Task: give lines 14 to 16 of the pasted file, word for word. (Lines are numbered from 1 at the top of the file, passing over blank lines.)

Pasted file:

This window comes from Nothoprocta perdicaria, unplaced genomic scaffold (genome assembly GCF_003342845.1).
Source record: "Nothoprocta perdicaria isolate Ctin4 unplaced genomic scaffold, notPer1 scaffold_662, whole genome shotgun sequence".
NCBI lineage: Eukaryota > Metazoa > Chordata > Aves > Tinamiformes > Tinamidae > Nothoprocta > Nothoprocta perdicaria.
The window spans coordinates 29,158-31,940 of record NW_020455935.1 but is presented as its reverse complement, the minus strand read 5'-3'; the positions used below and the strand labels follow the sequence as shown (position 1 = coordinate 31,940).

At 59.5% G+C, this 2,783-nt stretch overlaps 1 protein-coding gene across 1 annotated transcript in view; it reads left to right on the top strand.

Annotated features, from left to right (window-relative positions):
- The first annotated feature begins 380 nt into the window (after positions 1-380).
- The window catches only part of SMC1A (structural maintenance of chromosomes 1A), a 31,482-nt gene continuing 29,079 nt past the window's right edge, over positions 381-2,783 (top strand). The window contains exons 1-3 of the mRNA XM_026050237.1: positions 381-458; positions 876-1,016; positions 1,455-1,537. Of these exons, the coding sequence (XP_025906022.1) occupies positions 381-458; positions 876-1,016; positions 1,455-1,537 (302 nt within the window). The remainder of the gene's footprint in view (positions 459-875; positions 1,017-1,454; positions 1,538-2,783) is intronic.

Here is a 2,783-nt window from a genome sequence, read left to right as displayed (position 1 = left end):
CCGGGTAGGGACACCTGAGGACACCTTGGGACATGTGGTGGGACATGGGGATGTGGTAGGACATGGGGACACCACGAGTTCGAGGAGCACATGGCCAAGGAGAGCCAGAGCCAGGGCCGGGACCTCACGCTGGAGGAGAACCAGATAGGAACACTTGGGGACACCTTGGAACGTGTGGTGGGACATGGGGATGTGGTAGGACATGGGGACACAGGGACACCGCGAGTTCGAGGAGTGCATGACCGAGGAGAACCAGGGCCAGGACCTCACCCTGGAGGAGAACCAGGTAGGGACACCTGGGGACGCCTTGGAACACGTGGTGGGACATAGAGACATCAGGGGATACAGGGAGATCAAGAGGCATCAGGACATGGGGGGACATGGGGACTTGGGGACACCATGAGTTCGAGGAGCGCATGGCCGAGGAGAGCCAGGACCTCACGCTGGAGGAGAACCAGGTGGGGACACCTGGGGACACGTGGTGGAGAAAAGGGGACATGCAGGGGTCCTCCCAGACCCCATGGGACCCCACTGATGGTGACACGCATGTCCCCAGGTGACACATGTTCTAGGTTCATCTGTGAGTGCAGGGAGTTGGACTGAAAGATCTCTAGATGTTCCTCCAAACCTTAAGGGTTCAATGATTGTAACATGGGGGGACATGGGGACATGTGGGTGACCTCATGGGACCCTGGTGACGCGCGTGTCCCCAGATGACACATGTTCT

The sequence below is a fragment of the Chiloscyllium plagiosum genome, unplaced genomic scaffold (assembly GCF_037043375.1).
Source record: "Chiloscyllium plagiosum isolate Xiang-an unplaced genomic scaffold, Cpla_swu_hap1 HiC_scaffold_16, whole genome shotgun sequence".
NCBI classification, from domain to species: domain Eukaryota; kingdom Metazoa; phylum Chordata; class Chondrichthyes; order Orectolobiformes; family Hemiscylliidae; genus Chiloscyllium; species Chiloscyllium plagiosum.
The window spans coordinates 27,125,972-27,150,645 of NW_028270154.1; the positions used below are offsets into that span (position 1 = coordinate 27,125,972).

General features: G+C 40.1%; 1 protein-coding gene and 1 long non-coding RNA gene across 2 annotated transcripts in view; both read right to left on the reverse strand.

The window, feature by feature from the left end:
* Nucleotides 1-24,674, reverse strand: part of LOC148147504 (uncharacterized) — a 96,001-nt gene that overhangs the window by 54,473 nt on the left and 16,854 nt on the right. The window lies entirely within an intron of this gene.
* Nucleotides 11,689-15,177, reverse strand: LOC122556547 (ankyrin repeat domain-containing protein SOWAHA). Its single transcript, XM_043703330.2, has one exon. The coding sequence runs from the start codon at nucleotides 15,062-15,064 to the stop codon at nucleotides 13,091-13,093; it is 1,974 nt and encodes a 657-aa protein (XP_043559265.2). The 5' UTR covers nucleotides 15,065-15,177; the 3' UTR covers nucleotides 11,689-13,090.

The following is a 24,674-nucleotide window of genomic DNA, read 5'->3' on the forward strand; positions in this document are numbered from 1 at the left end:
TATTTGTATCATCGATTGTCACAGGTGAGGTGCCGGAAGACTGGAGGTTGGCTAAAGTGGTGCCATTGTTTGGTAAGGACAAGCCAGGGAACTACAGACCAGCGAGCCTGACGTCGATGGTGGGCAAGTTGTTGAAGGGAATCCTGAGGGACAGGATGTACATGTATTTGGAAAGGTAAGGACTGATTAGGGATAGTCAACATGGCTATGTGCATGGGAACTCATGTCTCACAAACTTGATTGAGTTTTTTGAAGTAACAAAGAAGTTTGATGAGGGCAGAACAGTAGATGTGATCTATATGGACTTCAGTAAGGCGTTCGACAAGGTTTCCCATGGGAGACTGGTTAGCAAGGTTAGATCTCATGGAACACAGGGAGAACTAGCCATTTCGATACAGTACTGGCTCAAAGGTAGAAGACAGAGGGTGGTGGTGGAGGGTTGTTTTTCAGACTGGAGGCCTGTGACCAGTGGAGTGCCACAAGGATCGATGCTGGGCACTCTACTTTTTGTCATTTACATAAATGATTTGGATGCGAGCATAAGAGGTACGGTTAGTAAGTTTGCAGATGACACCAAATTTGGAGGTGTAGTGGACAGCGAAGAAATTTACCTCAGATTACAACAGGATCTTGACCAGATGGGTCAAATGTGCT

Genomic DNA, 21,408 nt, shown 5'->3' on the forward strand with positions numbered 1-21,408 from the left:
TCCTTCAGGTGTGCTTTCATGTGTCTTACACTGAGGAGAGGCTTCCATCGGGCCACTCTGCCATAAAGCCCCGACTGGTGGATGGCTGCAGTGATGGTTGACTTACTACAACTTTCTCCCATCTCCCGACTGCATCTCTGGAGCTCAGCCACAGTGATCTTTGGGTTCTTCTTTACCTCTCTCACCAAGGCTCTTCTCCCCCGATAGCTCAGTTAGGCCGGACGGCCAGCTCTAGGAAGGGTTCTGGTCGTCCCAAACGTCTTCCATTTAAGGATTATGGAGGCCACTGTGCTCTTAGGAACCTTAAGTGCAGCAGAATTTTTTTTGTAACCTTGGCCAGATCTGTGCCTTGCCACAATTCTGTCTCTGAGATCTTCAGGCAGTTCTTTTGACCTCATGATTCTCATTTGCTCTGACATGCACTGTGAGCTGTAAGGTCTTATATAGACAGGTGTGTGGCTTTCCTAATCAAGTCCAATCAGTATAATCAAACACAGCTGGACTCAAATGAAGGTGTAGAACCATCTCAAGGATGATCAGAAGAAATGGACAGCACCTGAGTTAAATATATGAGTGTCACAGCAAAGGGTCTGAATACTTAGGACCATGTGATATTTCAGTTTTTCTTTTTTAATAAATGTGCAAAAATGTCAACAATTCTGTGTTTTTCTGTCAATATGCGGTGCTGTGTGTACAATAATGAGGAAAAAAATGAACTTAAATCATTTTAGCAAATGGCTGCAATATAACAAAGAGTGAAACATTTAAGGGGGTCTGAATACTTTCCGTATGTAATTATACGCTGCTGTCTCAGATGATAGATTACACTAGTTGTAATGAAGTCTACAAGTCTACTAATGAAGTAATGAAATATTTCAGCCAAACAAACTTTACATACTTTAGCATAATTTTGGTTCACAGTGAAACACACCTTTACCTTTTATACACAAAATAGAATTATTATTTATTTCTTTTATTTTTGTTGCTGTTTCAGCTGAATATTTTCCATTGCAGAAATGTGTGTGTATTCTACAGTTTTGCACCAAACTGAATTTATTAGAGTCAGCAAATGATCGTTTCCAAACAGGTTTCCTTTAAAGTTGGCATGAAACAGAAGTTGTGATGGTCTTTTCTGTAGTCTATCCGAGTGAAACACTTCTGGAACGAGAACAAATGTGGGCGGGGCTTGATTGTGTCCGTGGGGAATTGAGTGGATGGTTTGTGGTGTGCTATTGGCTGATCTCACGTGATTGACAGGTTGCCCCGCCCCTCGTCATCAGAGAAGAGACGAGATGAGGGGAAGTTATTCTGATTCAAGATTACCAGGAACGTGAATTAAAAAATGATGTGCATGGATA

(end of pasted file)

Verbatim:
The window spans coordinates 27,125,972-27,150,645 of NW_028270154.1; the positions used below are offsets into that span (position 1 = coordinate 27,125,972).

General features: G+C 40.1%; 1 protein-coding gene and 1 long non-coding RNA gene across 2 annotated transcripts in view; both read right to left on the reverse strand.

The window, feature by feature from the left end: